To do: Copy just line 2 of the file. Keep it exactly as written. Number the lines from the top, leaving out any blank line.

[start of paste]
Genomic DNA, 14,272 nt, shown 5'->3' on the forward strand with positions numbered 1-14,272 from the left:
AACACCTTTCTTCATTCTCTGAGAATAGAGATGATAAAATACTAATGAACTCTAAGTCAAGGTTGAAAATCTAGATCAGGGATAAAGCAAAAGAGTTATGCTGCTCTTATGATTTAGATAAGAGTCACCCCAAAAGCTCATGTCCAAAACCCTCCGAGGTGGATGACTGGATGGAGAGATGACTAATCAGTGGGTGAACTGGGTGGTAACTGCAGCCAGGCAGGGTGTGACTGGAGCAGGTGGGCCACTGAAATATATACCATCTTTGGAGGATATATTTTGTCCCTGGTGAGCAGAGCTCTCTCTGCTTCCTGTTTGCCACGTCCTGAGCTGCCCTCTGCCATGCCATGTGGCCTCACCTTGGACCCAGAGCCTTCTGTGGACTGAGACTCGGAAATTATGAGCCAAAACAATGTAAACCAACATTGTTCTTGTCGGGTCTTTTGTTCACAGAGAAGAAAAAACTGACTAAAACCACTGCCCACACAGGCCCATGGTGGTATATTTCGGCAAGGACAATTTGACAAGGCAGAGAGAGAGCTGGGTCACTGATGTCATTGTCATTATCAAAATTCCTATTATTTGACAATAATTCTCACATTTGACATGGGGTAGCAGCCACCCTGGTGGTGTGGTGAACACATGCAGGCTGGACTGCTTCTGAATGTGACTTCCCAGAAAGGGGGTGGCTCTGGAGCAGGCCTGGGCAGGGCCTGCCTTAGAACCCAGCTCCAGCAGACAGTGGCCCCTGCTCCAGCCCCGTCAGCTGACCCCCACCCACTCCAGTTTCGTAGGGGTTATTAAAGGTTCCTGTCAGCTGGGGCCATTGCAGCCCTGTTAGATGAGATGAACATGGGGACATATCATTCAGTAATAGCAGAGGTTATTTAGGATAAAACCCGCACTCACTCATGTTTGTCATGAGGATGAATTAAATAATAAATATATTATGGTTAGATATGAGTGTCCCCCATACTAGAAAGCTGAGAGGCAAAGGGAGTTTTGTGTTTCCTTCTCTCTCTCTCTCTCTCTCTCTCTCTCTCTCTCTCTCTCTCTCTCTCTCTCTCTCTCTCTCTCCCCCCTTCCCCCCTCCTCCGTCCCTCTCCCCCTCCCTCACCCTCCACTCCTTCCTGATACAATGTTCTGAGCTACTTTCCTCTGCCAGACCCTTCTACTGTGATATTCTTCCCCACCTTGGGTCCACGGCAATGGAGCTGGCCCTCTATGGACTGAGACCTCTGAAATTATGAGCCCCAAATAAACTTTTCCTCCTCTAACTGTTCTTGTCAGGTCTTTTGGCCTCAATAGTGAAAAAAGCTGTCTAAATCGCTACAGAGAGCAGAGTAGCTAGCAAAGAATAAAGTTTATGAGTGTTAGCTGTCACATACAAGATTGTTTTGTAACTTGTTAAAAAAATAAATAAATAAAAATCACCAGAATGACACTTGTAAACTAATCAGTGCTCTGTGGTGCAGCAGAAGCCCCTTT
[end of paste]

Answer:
AACACCTTTCTTCATTCTCTGAGAATAGAGATGATAAAATACTAATGAACTCTAAGTCAAGGTTGAAAATCTAGATCAGGGATAAAGCAAAAGAGTTATGCTGCTCTTATGATTTAGATAAGAGTCACCCCAAAAGCTCATGTCCAAAACCCTCCGAGGTGGATGACTGGATGGAGAGATGACTAATCAGTGGGTGAACTGGGTGGTAACTGCAGCCAGGCAGGGTGTGACTGGAGCAGGTGGGCCACTGAAATATATACCATCTTTGGAGGATATATTTTGTCCCTGGTGAGCAGAGCTCTCTCTGCTTCCTGTTTGCCACGTCCTGAGCTGCCCTCTGCCATGCCATGTGGCCTCACCTTGGACCCAGAGCCTTCTGTGGACTGAGACTCGGAAATTATGAGCCAAAACAATGTAAACCAACATTGTTCTTGTCGGGTCTTTTGTTCACAGAGAAGAAAAAACTGACTAAAACCACTGCCCACACAGGCCCATGGTGGTATATTTCGGCAAGGACAATTTGACAAGGCAGAGAGAGAGCTGGGTCACTGATGTCATTGTCATTATCAAAATTCCTATTATTTGACAATAATTCTCACATTTGACATGGGGTAGCAGCCACCCTGGTGGTGTGGTGAACACATGCAGGCTGGACTGCTTCTGAATGTGACTTCCCAGAAAGGGGGTGGCTCTGGAGCAGGCCTGGGCAGGGCCTGCCTTAGAACCCAGCTCCAGCAGACAGTGGCCCCTGCTCCAGCCCCGTCAGCTGACCCCCACCCACTCCAGTTTCGTAGGGGTTATTAAAGGTTCCTGTCAGCTGGGGCCATTGCAGCCCTGTTAGATGAGATGAACATGGGGACATATCATTCAGTAATAGCAGAGGTTATTTAGGATAAAACCCGCACTCACTCATGTTTGTCATGAGGATGAATTAAATAATAAATATATTATGGTTAGATATGAGTGTCCCCCATACTAGAAAGCTGAGAGGCAAAGGGAGTTTTGTGTTTCCTTCTCTCTCTCTCTCTCTCTCTCTCTCTCTCTCTCTCTCTCTCTCTCTCTCTCTCTCTCTCTCTCCCCCCTTCCCCCCTCCTCCGTCCCTCTCCCCCTCCCTCACCCTCCACTCCTTCCTGATACAATGTTCTGAGCTACTTTCCTCTGCCAGACCCTTCTACTGTGATATTCTTCCCCACCTTGGGTCCACGGCAATGGAGCTGGCCCTCTATGGACTGAGACCTCTGAAATTATGAGCCCCAAATAAACTTTTCCTCCTCTAACTGTTCTTGTCAGGTCTTTTGGCCTCAATAGTGAAAAAAGCTGTCTAAATCGCTACAGAGAGCAGAGTAGCTAGCAAAGAATAAAGTTTATGAGTGTTAGCTGTCACATACAAGATTGTTTTGTAACTTGTTAAAAAAATAAATAAATAAAAATCACCAGAATGACACTTGTAAACTAATCAGTGCTCTGTGGTGCAGCAGAAGCCCCTTT